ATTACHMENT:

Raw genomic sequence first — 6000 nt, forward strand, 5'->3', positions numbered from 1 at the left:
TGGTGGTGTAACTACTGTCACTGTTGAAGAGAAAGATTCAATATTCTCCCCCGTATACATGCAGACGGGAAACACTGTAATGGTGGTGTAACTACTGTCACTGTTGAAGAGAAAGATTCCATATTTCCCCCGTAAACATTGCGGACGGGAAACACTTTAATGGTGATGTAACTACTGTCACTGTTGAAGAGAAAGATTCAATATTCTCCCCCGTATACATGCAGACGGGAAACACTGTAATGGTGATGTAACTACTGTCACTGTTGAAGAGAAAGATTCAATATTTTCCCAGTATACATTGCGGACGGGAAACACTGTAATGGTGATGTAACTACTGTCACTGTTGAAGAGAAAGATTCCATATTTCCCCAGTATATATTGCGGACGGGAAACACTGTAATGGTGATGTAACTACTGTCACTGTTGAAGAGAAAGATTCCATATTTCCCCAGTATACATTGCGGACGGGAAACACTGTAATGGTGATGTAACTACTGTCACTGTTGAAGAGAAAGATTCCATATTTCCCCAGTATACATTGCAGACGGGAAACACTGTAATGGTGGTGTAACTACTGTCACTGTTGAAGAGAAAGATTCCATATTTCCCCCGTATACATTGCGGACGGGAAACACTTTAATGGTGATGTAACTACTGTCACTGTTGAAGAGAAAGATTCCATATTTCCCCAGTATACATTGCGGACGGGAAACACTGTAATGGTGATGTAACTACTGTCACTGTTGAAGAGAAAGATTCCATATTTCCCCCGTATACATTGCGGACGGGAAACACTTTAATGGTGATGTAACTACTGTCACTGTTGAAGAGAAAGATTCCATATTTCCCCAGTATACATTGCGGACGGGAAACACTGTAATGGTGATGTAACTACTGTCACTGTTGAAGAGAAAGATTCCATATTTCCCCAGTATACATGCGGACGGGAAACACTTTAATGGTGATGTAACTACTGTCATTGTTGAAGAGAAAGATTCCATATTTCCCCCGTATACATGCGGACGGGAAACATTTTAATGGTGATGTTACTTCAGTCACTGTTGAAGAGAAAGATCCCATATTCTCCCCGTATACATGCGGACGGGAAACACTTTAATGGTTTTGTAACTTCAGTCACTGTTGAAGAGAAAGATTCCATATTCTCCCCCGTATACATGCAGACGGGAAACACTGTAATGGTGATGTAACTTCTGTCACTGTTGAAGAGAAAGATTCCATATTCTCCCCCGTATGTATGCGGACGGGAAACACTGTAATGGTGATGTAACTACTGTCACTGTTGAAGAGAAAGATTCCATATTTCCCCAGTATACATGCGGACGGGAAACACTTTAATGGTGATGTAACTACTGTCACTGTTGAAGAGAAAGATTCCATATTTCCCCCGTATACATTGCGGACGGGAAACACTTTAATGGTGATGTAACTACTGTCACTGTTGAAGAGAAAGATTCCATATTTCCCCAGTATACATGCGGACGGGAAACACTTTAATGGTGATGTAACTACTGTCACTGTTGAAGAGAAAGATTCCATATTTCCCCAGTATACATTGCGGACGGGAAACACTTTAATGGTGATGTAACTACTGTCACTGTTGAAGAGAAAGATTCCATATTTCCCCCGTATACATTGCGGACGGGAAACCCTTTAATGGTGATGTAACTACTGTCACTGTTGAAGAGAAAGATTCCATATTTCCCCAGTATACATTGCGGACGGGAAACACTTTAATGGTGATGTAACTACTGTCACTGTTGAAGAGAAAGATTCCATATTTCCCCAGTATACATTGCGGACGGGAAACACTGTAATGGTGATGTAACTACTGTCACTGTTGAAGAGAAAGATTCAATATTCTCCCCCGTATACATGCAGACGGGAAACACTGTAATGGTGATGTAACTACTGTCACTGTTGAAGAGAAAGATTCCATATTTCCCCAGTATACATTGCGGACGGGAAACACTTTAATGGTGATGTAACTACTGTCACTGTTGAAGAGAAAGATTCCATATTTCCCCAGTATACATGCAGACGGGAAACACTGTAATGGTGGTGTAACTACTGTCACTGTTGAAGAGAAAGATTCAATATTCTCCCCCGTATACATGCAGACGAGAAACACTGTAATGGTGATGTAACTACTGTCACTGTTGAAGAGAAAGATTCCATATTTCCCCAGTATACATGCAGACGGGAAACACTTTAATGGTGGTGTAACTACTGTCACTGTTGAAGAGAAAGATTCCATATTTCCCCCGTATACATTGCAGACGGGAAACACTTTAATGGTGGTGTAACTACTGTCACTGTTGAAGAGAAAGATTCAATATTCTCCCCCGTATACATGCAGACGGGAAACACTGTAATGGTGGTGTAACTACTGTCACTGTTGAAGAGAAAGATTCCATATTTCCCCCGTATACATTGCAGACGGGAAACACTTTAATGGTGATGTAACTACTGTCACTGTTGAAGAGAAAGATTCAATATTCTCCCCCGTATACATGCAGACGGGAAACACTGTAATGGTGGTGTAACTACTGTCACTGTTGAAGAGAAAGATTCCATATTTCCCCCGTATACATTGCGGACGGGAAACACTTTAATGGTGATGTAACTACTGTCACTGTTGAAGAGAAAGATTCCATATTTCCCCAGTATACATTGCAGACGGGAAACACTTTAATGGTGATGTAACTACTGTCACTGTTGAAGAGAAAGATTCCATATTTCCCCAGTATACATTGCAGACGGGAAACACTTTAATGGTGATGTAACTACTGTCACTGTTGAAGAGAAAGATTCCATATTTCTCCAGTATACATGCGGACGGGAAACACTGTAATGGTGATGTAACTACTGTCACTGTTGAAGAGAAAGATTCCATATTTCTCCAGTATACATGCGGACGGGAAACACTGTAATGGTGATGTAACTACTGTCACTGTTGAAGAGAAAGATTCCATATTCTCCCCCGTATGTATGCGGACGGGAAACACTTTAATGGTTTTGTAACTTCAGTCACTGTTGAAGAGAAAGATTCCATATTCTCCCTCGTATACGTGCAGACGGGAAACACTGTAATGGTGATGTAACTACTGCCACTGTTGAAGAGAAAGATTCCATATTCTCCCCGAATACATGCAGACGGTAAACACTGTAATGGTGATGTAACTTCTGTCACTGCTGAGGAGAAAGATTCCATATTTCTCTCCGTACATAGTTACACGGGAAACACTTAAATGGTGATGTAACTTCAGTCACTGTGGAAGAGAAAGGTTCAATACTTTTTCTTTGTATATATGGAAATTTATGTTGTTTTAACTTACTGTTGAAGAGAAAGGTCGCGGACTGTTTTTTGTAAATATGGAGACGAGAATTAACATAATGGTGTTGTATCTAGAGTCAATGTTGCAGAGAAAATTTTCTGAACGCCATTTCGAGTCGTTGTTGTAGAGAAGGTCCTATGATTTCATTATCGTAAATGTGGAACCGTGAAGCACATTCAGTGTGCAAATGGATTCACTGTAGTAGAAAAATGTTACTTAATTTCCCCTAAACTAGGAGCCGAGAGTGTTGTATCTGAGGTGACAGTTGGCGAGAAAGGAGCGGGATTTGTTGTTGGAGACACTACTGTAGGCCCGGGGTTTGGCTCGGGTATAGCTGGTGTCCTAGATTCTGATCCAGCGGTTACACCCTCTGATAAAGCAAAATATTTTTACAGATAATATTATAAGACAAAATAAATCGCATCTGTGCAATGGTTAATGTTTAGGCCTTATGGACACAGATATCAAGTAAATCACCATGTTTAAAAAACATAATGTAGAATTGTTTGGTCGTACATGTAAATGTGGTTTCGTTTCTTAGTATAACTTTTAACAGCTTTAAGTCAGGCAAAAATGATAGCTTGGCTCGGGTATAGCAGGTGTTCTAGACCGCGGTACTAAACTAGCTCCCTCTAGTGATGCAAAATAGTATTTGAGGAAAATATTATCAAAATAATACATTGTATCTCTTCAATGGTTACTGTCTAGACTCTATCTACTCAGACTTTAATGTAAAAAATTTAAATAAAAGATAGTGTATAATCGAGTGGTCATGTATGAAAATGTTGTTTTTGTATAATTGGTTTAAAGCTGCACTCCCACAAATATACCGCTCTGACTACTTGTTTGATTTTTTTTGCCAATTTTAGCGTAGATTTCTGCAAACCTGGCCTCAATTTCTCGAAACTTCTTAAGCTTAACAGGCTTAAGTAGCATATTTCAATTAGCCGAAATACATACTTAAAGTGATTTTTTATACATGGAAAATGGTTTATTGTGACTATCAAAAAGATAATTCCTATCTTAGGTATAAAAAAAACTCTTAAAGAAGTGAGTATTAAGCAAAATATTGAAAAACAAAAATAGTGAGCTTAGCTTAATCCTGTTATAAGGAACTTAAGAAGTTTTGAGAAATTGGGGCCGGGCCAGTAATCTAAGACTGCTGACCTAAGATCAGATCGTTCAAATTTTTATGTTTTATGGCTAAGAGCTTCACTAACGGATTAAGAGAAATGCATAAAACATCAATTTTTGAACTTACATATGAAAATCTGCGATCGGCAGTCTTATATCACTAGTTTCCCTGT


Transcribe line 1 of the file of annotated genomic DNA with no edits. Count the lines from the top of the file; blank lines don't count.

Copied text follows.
Raw genomic sequence first — 6000 nt, forward strand, 5'->3', positions numbered from 1 at the left: